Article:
The agreement, which stemmed from a WHD investigation that found Wal-Mart had allowed teenage workers in three states to operate hazardous equipment, revealed "serious breakdowns" in the way WHD crafts such agreements, according to the report.
"These breakdowns resulted in WHD entering into an agreement that gave significant concessions to Wal-Mart advance notification of future investigations and ability to avoid civil money penalties (CMPs) in exchange for little commitment from the employer beyond what it was already doing or required to do by law," the report says.
Among the report's conclusions:
- Lack of a formal WHD process for developing agreements with employers resulted in Wal-Mart lawyers writing important provisions of the Wal-Mart/Labor Department agreement. The inspector general's office expressed concern that, despite the "extensive involvement" of Wal-Mart's lawyers, the Labor Department's office of the solicitor was not consulted or asked to be involved.
- Giving Wal-Mart 15 days' advance notice of WHD child labor inspections was a breach of WHD's own guidelines.
- A provision in the agreement that called for Wal-Mart and the Department of Labor to jointly issue press releases about the settlement violated the agency's press policies. (The Department of Labor issued a press release more than a month after the Wal-Mart agreement was finalized, and the news release omitted mention of the agency's promise to give Wal-Mart 15 days' notice of any child labor inspections.)
- One provision of the agreement may allow Wal-Mart to avoid being cited and fined for child labor violations as long as the retailer brings its facilities into compliance within 10 days of a WHD formal notice of a violation.
- WHD did not have policies and procedures in place that would have provided guidelines for its employees to negotiate, develop and approve agreements with employers.
Under the terms of the Jan. 11 compliance agreement, Wal-Mart agreed to pay $135,540 in fines, provide training on child labor laws to store managers and post warning signs indicating age restrictions on all company-owned hazardous equipment.
The Bentonville, Ark.-based retailer was accused of allowing 16- and 17-year-old employees in Arkansas, Connecticut and New Hampshire to operate heavy machinery such as scrap paper balers and forklifts. However, under the terms of the agreement, Wal-Mart was not required to admit any wrongdoing, and the retailer, consequently, has denied the Labor Department's allegations.
U.S. Rep. George Miller, D-Calif., who requested the inspector general's investigation of the Wal-Mart deal, said the report only confirms his suspicion that "the Bush administration was doing a favor for a powerful friend by making the deal."
Miller interpreted the report as saying that "the agreement has brought significant benefits to Wal-Mart while weakening future federal oversight of labor practices at Wal-Mart."
"Instead of looking out for all Americans, the Bush administration took care of one of its closest friends Wal-Mart," Miller said.
Wal-Mart: Agreement Was 'Appropriate Course of Action'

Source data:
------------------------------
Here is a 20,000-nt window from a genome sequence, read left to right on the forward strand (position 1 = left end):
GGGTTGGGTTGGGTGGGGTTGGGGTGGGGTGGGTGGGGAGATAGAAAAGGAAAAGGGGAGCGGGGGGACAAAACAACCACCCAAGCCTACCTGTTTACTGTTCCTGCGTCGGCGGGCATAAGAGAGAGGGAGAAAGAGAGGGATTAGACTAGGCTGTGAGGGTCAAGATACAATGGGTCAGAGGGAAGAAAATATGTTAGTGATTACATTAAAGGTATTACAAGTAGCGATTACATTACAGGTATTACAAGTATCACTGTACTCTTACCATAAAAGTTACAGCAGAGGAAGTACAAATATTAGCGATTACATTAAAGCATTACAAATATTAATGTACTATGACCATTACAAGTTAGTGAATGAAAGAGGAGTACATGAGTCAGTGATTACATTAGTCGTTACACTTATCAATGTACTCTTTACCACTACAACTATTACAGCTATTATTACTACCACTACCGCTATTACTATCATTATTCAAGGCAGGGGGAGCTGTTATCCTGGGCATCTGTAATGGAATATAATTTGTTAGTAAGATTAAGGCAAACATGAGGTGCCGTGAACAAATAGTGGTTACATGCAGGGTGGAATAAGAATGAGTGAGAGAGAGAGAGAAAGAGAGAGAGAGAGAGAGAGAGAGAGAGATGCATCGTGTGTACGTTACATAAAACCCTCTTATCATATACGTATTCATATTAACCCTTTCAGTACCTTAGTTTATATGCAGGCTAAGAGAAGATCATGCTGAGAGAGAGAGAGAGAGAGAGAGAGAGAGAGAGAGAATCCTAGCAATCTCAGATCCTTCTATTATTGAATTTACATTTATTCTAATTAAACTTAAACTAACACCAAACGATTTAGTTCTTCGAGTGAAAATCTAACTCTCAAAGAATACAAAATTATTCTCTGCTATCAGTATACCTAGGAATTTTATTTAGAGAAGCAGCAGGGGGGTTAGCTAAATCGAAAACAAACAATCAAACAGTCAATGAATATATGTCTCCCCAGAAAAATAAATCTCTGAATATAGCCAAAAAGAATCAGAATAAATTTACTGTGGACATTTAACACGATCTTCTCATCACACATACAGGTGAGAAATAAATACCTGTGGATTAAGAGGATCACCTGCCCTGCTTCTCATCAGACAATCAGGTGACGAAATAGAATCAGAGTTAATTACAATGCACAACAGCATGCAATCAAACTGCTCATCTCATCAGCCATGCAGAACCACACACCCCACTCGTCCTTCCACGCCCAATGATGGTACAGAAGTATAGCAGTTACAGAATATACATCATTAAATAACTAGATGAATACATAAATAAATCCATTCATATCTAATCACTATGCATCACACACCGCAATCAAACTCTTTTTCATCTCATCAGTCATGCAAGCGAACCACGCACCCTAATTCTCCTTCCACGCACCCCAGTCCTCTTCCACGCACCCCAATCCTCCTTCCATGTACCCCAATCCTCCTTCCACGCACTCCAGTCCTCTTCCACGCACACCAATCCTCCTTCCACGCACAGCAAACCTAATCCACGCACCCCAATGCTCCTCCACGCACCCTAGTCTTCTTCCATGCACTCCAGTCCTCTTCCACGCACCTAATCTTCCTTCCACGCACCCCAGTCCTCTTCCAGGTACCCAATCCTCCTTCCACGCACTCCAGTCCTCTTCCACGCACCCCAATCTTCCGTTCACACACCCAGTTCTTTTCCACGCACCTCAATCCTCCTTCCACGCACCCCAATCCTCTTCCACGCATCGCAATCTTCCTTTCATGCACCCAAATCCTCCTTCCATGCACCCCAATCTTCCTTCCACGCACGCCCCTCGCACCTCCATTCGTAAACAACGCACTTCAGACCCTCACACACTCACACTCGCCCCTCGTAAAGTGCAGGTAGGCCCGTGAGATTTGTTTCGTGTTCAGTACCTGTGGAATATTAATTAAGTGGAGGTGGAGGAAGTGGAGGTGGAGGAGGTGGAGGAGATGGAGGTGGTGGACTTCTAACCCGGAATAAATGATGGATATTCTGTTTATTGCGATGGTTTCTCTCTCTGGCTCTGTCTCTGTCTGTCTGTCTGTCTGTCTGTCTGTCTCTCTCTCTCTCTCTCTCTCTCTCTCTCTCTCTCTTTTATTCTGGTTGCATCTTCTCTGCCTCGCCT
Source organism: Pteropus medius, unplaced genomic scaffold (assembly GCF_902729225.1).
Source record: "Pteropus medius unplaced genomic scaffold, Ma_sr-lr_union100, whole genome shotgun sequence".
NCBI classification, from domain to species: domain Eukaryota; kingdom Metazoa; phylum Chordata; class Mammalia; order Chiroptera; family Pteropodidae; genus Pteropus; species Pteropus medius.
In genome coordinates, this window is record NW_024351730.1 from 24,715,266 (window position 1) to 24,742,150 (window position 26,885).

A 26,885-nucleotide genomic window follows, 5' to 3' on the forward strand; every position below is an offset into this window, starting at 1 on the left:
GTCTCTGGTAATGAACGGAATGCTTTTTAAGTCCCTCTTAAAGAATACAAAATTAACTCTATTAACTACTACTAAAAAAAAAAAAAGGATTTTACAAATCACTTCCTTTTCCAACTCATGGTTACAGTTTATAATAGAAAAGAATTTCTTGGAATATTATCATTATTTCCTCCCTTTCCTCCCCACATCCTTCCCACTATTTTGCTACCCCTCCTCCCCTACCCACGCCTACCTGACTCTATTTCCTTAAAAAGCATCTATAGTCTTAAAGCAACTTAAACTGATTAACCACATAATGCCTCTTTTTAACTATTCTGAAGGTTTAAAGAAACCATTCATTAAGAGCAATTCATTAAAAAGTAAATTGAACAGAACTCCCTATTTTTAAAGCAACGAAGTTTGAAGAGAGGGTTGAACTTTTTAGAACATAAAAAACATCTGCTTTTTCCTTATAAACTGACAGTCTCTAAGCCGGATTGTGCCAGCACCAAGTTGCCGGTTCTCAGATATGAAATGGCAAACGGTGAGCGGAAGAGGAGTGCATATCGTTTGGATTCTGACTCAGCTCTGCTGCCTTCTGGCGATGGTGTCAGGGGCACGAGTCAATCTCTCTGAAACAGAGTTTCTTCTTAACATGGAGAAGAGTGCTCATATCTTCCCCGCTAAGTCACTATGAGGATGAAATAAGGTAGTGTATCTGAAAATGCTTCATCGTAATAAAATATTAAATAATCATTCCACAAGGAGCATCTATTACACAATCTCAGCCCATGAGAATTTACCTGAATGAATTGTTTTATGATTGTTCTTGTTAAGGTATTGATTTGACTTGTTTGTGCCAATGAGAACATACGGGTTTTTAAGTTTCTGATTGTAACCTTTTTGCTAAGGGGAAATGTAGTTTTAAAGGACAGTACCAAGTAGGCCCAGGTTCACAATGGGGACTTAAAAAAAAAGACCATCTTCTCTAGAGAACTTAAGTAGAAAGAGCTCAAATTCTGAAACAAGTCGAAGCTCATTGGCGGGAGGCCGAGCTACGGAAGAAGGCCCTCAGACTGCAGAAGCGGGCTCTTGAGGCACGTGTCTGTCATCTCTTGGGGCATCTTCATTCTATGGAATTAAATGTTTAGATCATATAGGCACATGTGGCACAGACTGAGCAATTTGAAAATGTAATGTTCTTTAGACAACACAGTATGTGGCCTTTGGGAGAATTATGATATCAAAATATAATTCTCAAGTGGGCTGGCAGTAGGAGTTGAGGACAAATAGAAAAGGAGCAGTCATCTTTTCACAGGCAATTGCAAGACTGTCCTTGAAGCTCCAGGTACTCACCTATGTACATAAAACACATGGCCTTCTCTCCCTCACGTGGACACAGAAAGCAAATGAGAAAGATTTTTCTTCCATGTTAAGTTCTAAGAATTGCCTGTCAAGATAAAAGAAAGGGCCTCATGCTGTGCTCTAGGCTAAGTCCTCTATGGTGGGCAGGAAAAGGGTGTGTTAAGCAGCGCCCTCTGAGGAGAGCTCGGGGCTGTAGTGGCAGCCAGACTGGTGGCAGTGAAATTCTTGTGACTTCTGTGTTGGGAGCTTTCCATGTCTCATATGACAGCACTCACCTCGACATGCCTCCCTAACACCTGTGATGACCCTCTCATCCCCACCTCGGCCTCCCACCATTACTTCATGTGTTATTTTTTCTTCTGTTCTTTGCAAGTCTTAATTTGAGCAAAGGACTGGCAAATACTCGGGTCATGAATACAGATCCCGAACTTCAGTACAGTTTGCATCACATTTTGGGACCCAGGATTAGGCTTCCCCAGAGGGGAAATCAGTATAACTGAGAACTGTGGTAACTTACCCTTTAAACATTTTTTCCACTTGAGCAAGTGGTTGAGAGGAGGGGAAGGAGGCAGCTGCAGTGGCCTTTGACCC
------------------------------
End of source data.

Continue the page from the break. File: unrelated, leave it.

While the report describes a settlement agreement that flies in the face of Labor Department policies and practices, the inspector general's office found that the Wal-Mart agreement did not violate applicable federal laws or regulations, nor did the agreement appear to be the result of undue pressure from Wal-Mart or from other sources.
A Wal-Mart spokesperson said those findings are "important to note."
"We continue to believe that the agreement was the appropriate course of action," Wal-Mart Senior Communications Manager Marty Heires said. "Our goal is to make sure that our stores are in full compliance and that our associates are fully informed of all policies, regulations and laws that apply to the employment of workers who are 16 and 17 years of age. We do not employ workers under the age of 16."
Victoria Lipnic, head of the Employment Standards Administration which oversees WHD says in a letter to Labor Department Inspector General Gorden Heddell that "we strongly disagree" with the report's characterization of the effectiveness of the Wal-Mart deal.
According to Lipnic, WHD was able to compel Wal-Mart to conduct more than 9,000 facility audits, train more than 160,000 managers and supervisors on child labor laws and incorporate additional information on child labor laws into its training programs and new-hire materials all as a result of the settlement agreement.
"Most of these measures never would have been implemented in the absence of the agreement," Lipnic says in her letter.
Lipnic adds that the inspector general's report "misinterprets and mischaracterizes" other key components of the Wal-Mart deal. She says advance-notice provisions such as the one in the Wal-Mart agreement have been approved "in nearly 20 settlement agreements dating back to the previous administration and are expressly incorporated into WHD's Field Operations Handbook."
The inspector general's report, though, contends that the agreement between Wal-Mart and WHD "was significantly different from other agreements entered into by WHD."
"Specifically, the Wal-Mart agreement had the most far-reaching restrictions on WHD's authority to conduct investigations and assess CMPs," the report says. "In our view, the Wal-Mart agreement may adversely impact WHD's authority to conduct future investigations and issue citations or penalty assessments, and potentially restricts information to the public."
Lipnic in the letter says she does agree with the report's conclusion that WHD's previous processes for negotiating settlement agreements "required greater control and oversight." Lipnic points out that WHD conducted an internal review of its settlement negotiation process earlier this year and on June 27 issued a new set of procedures and guidelines for developing, negotiating and reviewing settlement agreements.